Harry Gould joined the New Zealand Division of the Royal Navy as a Boy 2nd Class in 1922. He served on cruisers HMS Chatham and Dunedin before being sent to the United Kingdom for a number of specialist courses in 1927. As an able seaman he was transferred from the cruiser HMS Diomede to HMS Achilles at Chatham in 1936 and returned to New Zealand. His remaining sea time was spent on Achilles, including the Battle of the River Plate where, for his conduct during the action, he was awarded the Distinguished Service Medal. During his time on the ship he was also awarded the Naval Long Service and Good Conduct Medal. He was discharged from service in the Royal New Zealand Navy in 1942.
- Distinguished Service Medal 1938-1949 - Instituted in 1914 for senior and junior ratings in the Navy. Awarded for acts of bravery in the face of the enemy for which the Conspicuous Gallantry Medal was not considered appropriate.
- 1939-1945 Star - Recognises service in the Second World War. It was usually awarded for six months service in special operational areas. Those whose service was shortened by death, injury or capture or who were awarded a decoration or mentioned in despatches also qualified for the medal. Those who served a day or more in specified battles or invasions also qualified for this award. The ribbon has three equal vertical stripes of dark blue (symbolising Navy and Merchant Navy), red (symbolising Army) and light blue (representing Air Force).
- Atlantic Star - Awarded to personnel who served an additional 6 months in Home (United Kingdom), Atlantic or North Russian waters after first qualifying for the 1939-45 Star. The ribbon is water silk coloured blue, white and green. These colours symbolise service in the Atlantic Ocean, and in UK and North Russian waters.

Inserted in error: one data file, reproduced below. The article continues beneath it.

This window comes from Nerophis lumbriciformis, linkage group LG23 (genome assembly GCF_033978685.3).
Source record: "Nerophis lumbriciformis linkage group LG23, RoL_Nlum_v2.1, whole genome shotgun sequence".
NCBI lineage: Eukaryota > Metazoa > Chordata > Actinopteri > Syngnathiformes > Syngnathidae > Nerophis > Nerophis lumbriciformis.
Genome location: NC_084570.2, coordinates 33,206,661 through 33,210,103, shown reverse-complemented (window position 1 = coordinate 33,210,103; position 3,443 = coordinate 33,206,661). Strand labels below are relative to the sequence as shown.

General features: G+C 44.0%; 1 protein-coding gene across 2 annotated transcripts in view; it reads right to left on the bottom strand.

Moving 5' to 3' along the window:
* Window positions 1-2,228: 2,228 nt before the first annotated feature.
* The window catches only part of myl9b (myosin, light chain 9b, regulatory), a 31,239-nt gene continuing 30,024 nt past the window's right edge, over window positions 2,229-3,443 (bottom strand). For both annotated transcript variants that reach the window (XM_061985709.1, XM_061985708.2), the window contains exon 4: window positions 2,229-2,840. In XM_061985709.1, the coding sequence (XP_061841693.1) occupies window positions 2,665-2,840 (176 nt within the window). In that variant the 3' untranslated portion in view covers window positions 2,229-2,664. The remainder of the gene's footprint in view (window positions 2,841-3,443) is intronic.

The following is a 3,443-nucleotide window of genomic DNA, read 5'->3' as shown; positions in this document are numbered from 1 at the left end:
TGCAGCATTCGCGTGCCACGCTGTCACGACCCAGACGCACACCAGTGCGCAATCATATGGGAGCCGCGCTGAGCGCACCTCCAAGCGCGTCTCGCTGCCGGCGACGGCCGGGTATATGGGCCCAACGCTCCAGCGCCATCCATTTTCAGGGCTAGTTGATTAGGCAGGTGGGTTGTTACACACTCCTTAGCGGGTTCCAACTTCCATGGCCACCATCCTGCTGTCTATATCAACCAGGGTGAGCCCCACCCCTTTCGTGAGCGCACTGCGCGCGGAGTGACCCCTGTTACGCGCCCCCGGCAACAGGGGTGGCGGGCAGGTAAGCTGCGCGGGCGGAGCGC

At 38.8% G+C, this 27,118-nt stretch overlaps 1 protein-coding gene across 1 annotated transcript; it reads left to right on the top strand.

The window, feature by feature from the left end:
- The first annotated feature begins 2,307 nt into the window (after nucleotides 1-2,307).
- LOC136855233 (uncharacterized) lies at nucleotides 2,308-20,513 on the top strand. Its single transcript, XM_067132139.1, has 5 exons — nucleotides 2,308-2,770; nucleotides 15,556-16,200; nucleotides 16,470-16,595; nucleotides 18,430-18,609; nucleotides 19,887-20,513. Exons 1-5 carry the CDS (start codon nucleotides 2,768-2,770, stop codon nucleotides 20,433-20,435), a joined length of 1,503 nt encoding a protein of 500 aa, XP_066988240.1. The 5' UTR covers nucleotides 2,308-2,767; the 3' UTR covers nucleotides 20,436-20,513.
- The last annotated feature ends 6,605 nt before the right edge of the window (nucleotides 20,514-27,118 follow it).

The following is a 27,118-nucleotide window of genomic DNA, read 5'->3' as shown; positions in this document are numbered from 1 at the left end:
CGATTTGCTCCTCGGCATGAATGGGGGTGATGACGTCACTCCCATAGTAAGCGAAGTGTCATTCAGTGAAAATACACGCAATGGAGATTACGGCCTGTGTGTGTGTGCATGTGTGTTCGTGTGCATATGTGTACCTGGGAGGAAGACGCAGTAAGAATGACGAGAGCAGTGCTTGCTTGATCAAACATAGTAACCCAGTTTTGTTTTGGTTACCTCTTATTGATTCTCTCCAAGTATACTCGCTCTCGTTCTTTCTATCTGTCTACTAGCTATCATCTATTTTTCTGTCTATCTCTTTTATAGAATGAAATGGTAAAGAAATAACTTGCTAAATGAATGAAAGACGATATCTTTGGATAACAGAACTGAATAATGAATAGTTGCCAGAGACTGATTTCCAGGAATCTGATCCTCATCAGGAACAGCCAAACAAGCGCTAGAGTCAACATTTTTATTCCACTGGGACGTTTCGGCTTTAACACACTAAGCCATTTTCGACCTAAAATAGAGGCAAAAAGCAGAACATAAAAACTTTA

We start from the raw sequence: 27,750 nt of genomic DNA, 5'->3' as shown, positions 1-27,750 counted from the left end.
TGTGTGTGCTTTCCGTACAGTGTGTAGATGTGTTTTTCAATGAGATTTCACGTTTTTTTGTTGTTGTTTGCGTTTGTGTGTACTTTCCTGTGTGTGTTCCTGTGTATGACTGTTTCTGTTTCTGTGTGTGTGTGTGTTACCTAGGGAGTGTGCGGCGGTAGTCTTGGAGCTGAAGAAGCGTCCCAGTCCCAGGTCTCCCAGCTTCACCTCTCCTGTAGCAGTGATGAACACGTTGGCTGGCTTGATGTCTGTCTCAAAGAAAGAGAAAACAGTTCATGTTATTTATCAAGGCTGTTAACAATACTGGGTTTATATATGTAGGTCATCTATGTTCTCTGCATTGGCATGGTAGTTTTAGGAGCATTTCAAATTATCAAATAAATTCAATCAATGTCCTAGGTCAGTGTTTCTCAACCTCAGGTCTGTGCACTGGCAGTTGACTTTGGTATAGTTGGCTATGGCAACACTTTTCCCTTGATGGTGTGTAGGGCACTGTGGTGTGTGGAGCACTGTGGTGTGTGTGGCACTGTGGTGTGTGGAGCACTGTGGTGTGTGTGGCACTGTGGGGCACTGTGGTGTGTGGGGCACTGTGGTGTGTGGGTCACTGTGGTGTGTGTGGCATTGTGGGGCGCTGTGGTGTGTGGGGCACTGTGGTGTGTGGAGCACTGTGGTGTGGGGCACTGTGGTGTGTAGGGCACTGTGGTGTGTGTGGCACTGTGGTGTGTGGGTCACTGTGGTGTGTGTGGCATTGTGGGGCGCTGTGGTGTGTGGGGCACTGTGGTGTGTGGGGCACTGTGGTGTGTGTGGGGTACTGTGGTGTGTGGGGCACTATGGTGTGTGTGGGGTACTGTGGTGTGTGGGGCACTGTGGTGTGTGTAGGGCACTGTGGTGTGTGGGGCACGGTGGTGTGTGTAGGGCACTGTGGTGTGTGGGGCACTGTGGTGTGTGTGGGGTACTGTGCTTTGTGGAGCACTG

- War Medal - Awarded across the British Commonwealth to all fulltime members of the Armed Force for 28 days service between 3 September 1939 and 2 September 1945 irrespective of where they were serving. On one side is an effigy of King George VI. On the reverse is a lion trampling on a dragon symbolising the Axis powers. The ribbon is the red, white and blue of the (British) Union Flag.
- New Zealand War Service Medal - Awarded for 28 days' full time service or six months' part time service in any of the New Zealand Armed Forces, the New Zealand National Military Reserve or the Home Guard between 3 September 1939 and 2 September 1945. Eligible part time Home Guard Personnel must have completed their six months' part time service between 16 August 1940 and 1 January 1944 (the Home Guard was disbanded in December 1943). It was the first distinctively 'New Zealand' war service medal, which was emphasised by the use of the fern leaf motif on the suspender and the reverse of the medallion, and the national colours of black and white on the ribbon.
- Royal Naval Long Service and Good Conduct Medal 1937-1948 - Originally awarded for 21 years exemplary conduct, but the period was reduced to 10 years in 1874, then later increased to 15 years. In March 1981 commissioned officers became eligible after 15 years service, provided at least twelve of those were served in the ranks.